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Brent Weiss has learned about feed efficiency, fire, feral hogs and more, during his time as a Lloyd Noble Scholar in Agriculture.
By finding the right combination of genes available in nature and the timing of the genes being turned on, we are able to help a plant better adapt to variable weather or to better utilize the water and nutrients in the soil.
Noble Research Institute chief scientific officer Michael Udvardi, Ph.D., was recently recognized as a 2017 Highly Cited Researcher.
Noble Research Institute professor Kiran Mysore, Ph.D., has been named a Fellow of the American Association for the Advancement of Science (AAAS) — the world’s largest general scientific society. Election as an AAAS Fellow is the highest honor bestowed by the organization.
Noble’s research economist and legume plant breeder earn promotions for ongoing contributions to their respective research fields and Noble’s mission.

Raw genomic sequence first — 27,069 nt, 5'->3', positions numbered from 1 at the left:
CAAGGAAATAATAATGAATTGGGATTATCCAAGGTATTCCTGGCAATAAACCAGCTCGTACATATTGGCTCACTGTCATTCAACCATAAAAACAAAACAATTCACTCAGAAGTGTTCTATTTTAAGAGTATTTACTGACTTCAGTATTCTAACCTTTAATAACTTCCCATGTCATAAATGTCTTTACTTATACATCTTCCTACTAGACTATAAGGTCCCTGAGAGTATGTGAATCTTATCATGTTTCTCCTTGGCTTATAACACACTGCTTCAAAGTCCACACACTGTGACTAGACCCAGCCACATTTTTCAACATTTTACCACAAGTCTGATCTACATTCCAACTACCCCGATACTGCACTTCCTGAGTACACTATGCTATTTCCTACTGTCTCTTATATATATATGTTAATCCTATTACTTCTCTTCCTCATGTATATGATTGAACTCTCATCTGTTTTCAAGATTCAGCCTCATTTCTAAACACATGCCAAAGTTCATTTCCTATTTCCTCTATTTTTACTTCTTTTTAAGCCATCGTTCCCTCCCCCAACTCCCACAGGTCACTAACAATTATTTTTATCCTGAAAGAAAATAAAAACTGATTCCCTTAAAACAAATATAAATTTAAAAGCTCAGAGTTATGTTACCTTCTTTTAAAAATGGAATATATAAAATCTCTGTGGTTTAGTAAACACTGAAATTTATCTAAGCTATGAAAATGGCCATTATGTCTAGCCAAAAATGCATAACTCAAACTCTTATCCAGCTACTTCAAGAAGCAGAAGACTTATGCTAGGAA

Scientists at the Noble Research Institute have developed the Alfalfa Breeder's Toolbox (available at: alfalfatoolbox.org) as a comprehensive, web-based portal to address practical challenges for alfalfa production and accelerate breeding to develop new enhanced cultivars with better performance.
Genomic technologies make it possible to tap into a plant’s natural abilities to grow more efficiently in drought, nutrient-limited environments and other challenging circumstances.
Bermudagrass is a common warm-season perennial grass used in agriculture and for turf. Improving nitrogen use efficiency (NUE) is a common target of bermudagrass breeding programs.